The ILWU supports Kirk Caldwell in his campaign for mayor against seven others
POSTED: 1:30 a.m. HST, Jul 31, 2010
LAST UPDATED: 5:36 a.m. HST, Jul 31, 2010
Mayoral candidate Kirk Caldwell picked up his third union endorsement in recent weeks as the field for the special election to succeed Mufi Hannemann became official.
Eight candidates are seeking to become Honolulu's next mayor. The field is headlined by Caldwell, the acting mayor; former City Prosecutor Peter Carlisle; University of Hawaii engineering professor Panos Prevedouros; and City Councilman Rod Tam.
There were no surprises yesterday as the candidate filing deadline passed.
The mayor's race is one of four special elections required because of incumbents stepping down to run for higher office. Other special elections are being held for city prosecutor and two state Senate districts.
The winner-take-all elections for mayor and prosecutor will be held in conjunction with the Sept. 18 primary.
SPECIAL-ELECTION CONTENDERSA look at candidates running in four special elections required because of incumbents stepping down to run for higher office:
Honolulu Mayor (winner-take-all; nonpartisan)
Honolulu Prosecutor (winner-take-all; nonpartisan)
Senate District 7, Kauai-Niihau (primary)
Senate District 22, Kaena-Wahiawa-Pupukea (primary)
Source: State Office of Elections
"He has experience in every branch of government and at all levels -- federal, state, and county," ILWU Oahu Division Director Dave Mori said in a news release. "Kirk's depth of knowledge and experience is why we need him as our mayor."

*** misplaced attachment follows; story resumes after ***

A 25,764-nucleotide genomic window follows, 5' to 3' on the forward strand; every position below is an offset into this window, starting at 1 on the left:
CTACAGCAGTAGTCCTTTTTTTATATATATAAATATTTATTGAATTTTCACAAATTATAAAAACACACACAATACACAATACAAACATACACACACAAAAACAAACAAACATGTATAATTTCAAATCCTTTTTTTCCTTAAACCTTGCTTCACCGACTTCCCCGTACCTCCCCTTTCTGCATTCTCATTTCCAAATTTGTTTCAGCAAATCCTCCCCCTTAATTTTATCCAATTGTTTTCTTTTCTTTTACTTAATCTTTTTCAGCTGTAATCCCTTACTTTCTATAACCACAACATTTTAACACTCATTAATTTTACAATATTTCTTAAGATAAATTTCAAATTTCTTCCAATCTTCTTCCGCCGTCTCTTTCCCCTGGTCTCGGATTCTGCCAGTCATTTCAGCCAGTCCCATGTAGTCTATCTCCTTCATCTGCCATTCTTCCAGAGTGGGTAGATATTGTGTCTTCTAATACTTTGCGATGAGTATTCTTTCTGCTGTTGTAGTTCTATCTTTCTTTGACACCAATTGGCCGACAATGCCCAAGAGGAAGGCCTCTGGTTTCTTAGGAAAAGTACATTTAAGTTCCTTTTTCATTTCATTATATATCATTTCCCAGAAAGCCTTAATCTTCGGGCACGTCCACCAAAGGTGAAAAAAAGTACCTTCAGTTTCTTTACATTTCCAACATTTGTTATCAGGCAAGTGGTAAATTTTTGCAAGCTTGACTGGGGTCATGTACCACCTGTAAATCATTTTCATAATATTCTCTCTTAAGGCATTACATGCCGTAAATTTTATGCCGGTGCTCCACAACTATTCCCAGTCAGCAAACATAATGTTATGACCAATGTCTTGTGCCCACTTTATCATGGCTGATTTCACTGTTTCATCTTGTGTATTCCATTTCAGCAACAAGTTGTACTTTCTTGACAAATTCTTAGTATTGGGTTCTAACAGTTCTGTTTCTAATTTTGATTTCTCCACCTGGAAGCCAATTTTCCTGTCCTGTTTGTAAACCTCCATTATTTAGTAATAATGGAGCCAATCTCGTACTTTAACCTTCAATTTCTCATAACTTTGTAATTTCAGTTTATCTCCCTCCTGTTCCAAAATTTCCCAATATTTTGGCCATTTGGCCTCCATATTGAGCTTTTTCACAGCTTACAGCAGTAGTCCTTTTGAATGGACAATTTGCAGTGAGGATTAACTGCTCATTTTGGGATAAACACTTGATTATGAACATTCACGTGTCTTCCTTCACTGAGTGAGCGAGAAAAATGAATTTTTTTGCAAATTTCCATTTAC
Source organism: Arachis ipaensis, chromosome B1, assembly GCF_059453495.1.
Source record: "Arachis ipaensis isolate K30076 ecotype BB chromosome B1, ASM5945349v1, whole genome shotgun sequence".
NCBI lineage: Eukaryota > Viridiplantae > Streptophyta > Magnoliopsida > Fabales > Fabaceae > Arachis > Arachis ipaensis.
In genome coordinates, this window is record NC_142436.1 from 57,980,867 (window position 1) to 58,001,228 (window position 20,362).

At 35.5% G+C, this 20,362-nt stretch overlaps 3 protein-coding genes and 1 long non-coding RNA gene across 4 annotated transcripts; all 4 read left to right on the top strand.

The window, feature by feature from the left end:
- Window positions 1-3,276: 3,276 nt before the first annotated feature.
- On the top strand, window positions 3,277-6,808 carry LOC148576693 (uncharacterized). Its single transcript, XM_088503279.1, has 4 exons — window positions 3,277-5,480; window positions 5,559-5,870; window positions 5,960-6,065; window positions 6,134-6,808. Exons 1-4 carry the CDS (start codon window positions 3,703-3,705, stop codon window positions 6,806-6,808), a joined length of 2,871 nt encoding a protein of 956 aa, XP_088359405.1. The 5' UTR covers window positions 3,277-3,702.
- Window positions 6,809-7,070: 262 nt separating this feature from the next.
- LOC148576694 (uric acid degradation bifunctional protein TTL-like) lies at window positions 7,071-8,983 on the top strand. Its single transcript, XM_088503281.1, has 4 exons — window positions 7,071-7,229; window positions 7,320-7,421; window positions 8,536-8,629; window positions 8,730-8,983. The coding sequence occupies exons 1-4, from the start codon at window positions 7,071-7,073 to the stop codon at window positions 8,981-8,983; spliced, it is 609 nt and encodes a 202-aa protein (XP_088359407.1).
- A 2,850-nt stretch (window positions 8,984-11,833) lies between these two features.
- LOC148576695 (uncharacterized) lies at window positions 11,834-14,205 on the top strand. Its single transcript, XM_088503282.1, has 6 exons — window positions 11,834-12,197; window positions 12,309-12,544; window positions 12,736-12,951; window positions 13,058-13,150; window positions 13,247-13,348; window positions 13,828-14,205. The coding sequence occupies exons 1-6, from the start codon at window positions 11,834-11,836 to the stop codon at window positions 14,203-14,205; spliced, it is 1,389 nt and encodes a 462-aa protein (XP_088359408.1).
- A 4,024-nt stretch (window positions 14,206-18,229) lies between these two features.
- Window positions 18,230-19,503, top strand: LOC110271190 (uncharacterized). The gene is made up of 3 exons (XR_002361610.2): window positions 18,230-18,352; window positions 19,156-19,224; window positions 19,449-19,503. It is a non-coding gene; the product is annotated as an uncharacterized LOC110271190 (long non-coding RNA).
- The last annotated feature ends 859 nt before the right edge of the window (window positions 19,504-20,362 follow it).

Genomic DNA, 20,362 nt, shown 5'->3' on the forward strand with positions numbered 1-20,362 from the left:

Caldwell, who became acting mayor on July 20, has picked up the endorsement of three unions that also support his predecessor, Hannemann, for governor. Those endorsements were made by the State of Hawaii Organization of Police Officers and the Hawaii Fire Fighters Association.
Carlisle has been endorsed by the Hawaii Carpenters Union, the state's largest construction union, which also has endorsed Hannemann.
Hannemann resigned this month with two years remaining in his term.
Carlisle also had to resign to run, vacating the final two years of his term. Candidates seeking the vacancy include former state Labor Director Darwin Ching, Deputy Prosecutor Franklin "Don" Pacarro and former Prosecutor Keith Kaneshiro.
In the state Senate, Bobby Bunda and Gary Hooser resigned with two years remaining in their terms to run for lieutenant governor.
The race for Senate District 22, Bunda's seat representing Kaena-Wahiawa-Pupukea, includes one former mayoral candidate, City Councilman Donovan Dela Cruz.
His opponents in the Democratic primary include state House Vice Speaker Michael Magaoay, North Shore Neighborhood Board Chairman Michael Lyons and Gerald Hagino, a former state senator. Charles Aki was the only Republican who filed.
Two Democrats, two Republicans and two nonpartisan candidates are seeking the Senate District 7 seat, representing Niihau-Kauai, being vacated by Hooser.